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Mayo to edge out a brave Tipperary

By Peter Canavan

Tradition might be perceived to be against Tipperary this Sunday when they take on Mayo in the All-Ireland semi-final, but history is not.

Over the past few weeks I've had the pleasure of reading Michael Foley's book The Bloodied Field - an account of the events surrounding the Black and Tans' Bloody Sunday ambush on Croke Park in 1920 - and it was fascinating to learn so much about Tipperary's involvement in the struggle for independence.

Tipperary was at the heart of the GAA's formation. Hayes' Hotel in Thurles played host to the organisation's very first meeting, Carrick-on-Suir man Maurice Davin became its first president, and the people of the county saw playing Gaelic football and hurling as an extension of their identity.

The fact that one of their famous sons, Michael Hogan, was killed while leading out Tipp footballers against Dublin in 1920 is a source of pride. So, 100 years on from the 1916 Rising, the prospect of running out in front of a stand named after their former captain is sure to resonate in the Tipperary dressing-room this week.

That they have got this far, especially when they have lost so many players from last year, is a credit to the resolve of each and every player in Liam Kearns' panel.

Considering they are without their outstanding midfield partnership from last year's U21 team, Colin O'Riordan and Steven O'Brien, (to name but two of over 20 absentees), it is something of a minor miracle that they are on the brink of an All-Ireland final.

The aspect of Tipperary's play which has impressed me most has been their dogged perseverance, especially when things go against them. This is something which you often see in established teams like Dublin and Kerry, who frequently overcome setbacks by digging themselves out of a hole.

Getting so-called underdogs to develop such a trait is a far more difficult task. Mental strength often withers away in the face of repeated failure at senior championship level.

Against Cork, they relinquished a big lead and allowed the Rebels to draw level with two minutes to go, yet they rolled up their sleeves to kick the last two points of the game.

Against Derry, they did much the same - being five points up with 10 minutes left only to concede a sucker-punch goal and even let their opponents edge ahead. But again, they refused to let the heads go down and Conor Sweeney fired over the winning point.

Collectively, they have become stronger mentally and there's no doubt this has been a spin-off from the sheer single-mindedness they have shown in their general play. For me, this was crystallised in the lead-up to their second goal against Galway.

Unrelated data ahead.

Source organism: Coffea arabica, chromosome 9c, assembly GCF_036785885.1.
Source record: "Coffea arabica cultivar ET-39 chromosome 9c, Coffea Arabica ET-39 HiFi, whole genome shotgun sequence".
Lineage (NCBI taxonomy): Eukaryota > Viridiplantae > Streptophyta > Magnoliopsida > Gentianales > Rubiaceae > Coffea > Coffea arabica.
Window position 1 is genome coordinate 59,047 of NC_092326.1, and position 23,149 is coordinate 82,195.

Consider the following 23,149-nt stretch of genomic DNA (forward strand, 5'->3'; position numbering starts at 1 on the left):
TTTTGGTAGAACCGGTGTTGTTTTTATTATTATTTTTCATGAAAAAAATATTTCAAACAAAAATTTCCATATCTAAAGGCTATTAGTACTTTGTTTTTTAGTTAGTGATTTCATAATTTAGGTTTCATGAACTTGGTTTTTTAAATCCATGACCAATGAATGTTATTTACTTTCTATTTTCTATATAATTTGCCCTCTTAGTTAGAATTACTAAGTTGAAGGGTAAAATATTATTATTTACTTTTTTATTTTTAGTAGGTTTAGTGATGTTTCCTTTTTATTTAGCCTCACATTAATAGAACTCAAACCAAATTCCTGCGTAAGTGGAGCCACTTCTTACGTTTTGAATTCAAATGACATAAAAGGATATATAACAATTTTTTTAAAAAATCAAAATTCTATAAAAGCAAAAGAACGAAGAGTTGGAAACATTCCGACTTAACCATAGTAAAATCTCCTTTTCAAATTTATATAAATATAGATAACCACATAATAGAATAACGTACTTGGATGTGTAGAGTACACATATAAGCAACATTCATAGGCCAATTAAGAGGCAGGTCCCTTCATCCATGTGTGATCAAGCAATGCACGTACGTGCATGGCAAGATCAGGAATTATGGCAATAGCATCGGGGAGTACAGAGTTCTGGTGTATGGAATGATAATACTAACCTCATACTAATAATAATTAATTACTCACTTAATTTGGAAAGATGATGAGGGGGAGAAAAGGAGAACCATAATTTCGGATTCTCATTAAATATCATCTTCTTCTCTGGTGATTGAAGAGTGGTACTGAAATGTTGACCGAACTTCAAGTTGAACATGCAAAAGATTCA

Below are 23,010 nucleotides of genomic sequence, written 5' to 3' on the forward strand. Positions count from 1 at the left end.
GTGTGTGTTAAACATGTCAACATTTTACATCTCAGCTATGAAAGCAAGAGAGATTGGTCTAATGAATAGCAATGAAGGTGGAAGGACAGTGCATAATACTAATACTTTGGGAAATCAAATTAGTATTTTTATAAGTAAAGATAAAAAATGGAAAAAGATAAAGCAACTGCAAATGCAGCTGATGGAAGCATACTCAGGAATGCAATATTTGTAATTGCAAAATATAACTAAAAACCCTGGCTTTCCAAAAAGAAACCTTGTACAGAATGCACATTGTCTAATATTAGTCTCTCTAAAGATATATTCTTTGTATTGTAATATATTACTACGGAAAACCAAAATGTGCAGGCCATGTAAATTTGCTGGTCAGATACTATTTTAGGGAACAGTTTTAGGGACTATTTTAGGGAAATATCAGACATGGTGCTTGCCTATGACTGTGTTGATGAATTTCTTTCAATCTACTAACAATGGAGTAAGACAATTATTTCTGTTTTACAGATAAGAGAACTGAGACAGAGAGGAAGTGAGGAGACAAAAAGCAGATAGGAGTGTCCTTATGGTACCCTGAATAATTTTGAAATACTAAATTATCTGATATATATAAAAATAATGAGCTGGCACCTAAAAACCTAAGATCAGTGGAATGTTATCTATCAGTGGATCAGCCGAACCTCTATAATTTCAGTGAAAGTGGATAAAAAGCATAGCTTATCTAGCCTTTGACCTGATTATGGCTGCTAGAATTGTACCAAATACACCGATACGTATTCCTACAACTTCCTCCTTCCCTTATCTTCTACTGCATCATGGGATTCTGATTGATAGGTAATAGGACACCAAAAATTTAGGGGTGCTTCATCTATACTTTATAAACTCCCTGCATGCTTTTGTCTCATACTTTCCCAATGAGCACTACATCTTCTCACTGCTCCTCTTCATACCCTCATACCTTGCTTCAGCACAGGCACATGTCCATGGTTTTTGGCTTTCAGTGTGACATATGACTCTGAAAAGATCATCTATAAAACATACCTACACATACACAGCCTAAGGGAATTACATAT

Initially, Galway were on the attack around the Tipp '45' when they found themselves choked for space as Josh Keane, Sweeney and Philip Austin got back to make tackles.

Chaos ensued and the ref opted to throw the ball-in, which Galway won, but the Tipp hits kept coming and possession was turned over. In the next breath Bill Maher and Austin hared down the field to set up Sweeney, who had also sprinted back down and caressed the ball to the corner of the net. Game over.

The main worry I have for them, apart from their lack of experience at this level, is that Mayo will not allow them to take short kick-outs like Galway did. This will force Tipp to kick the ball long and Mayo's physical superiority in midfield will give them a marked advantage.

With Seamus O'Shea, Aidan O'Shea and Tom Parsons to call upon, Mayo should be able to establish a foothold around the middle.

The other main concern I'd have for Tipp is that they tend to be opened up pretty easily - mainly as a result of allowing the opposition to move the ball quickly to their frontmen and naïve defending.

Danny Heavron started at half-forward for Derry, but played a sweeper role and was allowed to roam, kicking four points from play in the process. Against Galway, Damien Comer barrelled through the defence and fired home.

With their power, Lee Keegan and Colm Boyle have the ability to launch attacks from the Mayo half-back line, and with the likes of Cillian O'Connor and Andy Moran showing a return to form, Stephen Rochford looks guaranteed to come up with a less-defensive game-plan than they had against Tyrone.

I see the bookies have installed Rochford's men as 1/5 favourites, and while those odds flatter them, having been here before should see them able to justify that tag with five or six points to spare.

Mind you if I was a Tipp supporter, I'd get plenty of encouragement from the last time the two counties met in an All-Ireland semi-final back in 1920 - a game actually played in June 1922 - and from reading the match report which appears in The Bloodied Field, two aspects of that game stand out.

Firstly, the wayward Mayo forward is not a recent development as Tipp won by 1-5 to 1-0. Secondly, low-scoring games were a feature of that year's championship.

Clearly much hasn't changed, as blanket defences must have existed back then, so we can't lay the blame for all the game's ills at Jim McGuinness' door!

Belfast Telegraph


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